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[casi] Legal issues and the SC

Dear List,

I find the issue of the legality (or illegality) of SC resolution of great
importance to our actions against sanctions.

I disagree with the notion that what is needed is that no permanent member
vetoes a resolution, since the Charter did not specify that. It requires the
concurring vote of the permanent members. In the decision referred to, the ICJ
only stated that "the voluntary abstention of a permanent member has consistently
been interpreted as not constituting a bar to the adoption of resolutions by the
Security Council". To my knowledge there has been no SC resolution determining
that interpretation, nor any decision by the ICJ or amendment to the Charter. The
ICJ is only stating that that is how the article has been interpreted.

If abstention is not considered as barring the adoption of a resolution, this
raises the following questions: would a resolution at the SC be adopted and become
binding if ALL five permanent members abstain from voting? Would a resolution at
the SC be adopted and become binding if ALL SC members abstained from voting?
Where does the limit to this "voluntary abstention" go??

However, I have asked Mr. Elias Davidsson (who has researched and written
about that issue) to comment on the current discussion, and I am posting his
comments which I find extremely good and relevant.


Dear Hassan,

Colin Rowat is right in his assessment of the Security Council
practice (or interpretation) of the Charter.  This practice has not
been challenged by any State.  Thus, it is wrong to state that a
binding SC resolution requires the affirmative votes of the five
permanents. It requires only that no permanent vetoes a resolution
and that nine members of the Council support the resolution.

My opinion that the maintenance of the sanctions against Iraq after
April 1991 is illegal , is not based on the reasons you mention
(voting) but because the Council should have, had it acted in good
faith, lifted the sanctions that were imposed in August 1990 as a
means to secure the end of Iraq's invasion and occupation of Kuwait.
After having done so, if the Council considered in good faith that a
devastated and defeated Iraq still remained a threat to international
peace, warranting the reimposition of economic sanctions, it had to
identify specifically the nature of that threat emanating from Iraq
at THAT TIME, make a new resolution addressing THAT threat and
reimpose sanctions.  It is very unlikely that a voting majority would
have been secured in the Council to consider a devastated Iraq as a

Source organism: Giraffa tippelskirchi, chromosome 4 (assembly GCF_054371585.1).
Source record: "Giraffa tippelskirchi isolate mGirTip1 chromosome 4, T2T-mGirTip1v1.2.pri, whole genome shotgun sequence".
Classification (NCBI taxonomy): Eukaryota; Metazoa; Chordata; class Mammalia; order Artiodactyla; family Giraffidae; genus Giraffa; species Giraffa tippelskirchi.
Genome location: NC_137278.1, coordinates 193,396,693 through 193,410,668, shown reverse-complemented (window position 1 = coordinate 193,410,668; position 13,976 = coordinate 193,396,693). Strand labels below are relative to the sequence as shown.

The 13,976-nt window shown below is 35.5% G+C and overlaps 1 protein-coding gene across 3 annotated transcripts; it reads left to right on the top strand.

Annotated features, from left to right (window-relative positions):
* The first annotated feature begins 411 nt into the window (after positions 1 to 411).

threat to international peace.

In order to secure the maintenance of the sanction, the dominating
Council members secured the acceptance of other members to a neat
trick, namely to replace the aim of the sanctions imposed in August
1990 with new aims, without lifting the sanctions, and without making
a new determination of a threat to the peace.  The procedural
shortcut permitted, in fact, to maintain sanctions which would
certainly not have been reimposed if the Council had been presented
with a draft resolution to declare a devastataed and defeated Iraq as
a "threat to international peace and security", the talisman
permitting the imposition of sanctions (see Charter Articles 39 and

What the Council did constituted a clear abus de droit, a blatant
procedural irregularity taken in order to accomplish what a strict
respect of the Charter procedure would not have allowed.  This abuse
taints with irregularity, and in my opinion, illegality, of all
subsequent resolutions related to the sanctions.  This is not the
first time the Council acted irregularly and abusively.  But while
the Council is clearly a political body that can do what it wishes,
an external observer is free to evaluate the legitimacy and legality
of such a body and its decisions. That's what I have done.

There is a vast difference between the apparent "irregularity" of how
Article 27 is interpreted (five concurring votes) by the Council and
the gross irregularity by the Council of having not made a new
determination of a threat to the peace after the defeat of Iraq in
April 1991, as a prelude to the reimposition of sanctions.  The
members of the Council violated thereby their obligation of good
faith, which includes the duty to end coercive measures imposed by
the Council when the aim of these measures had been attained. This
was the case after the removal of Iraqi occupation of Kuwait.

Further more, the "negative veto", that is the capacity of a single
permanent member to veto the lifting of sanctions and thus hold the
entire international community hostage to its policies, is in my
opinion unconstitutional. The negative veto has been the main tool of
the US to maintain the Iraq sanctions (Madeleine Albright explicitely
threatened to use the negative veto if Council members were to submit
a draft resolution lifting the sanctions).  The claim that the
Charter permits "negative vetoes" is based on an interpretation of
the UN Charter (a treaty) that is impermissible according to the
rules of treaty interpretation established in the Vienna Convention
on the Law of Treaties.

I hope I clarified the issue.  You are free to send my note to Colin
and others (in that case please include my email, in case such people
might wish to contact me).

With my kind regaards,

Elias Davidsson - Post Box 1760 - 121 Reykjavik - Iceland
Tel. (00354)-552-6444  or  (mobile phone) 863-6444   Fax: (00354)-552-6579
Email:     URL:

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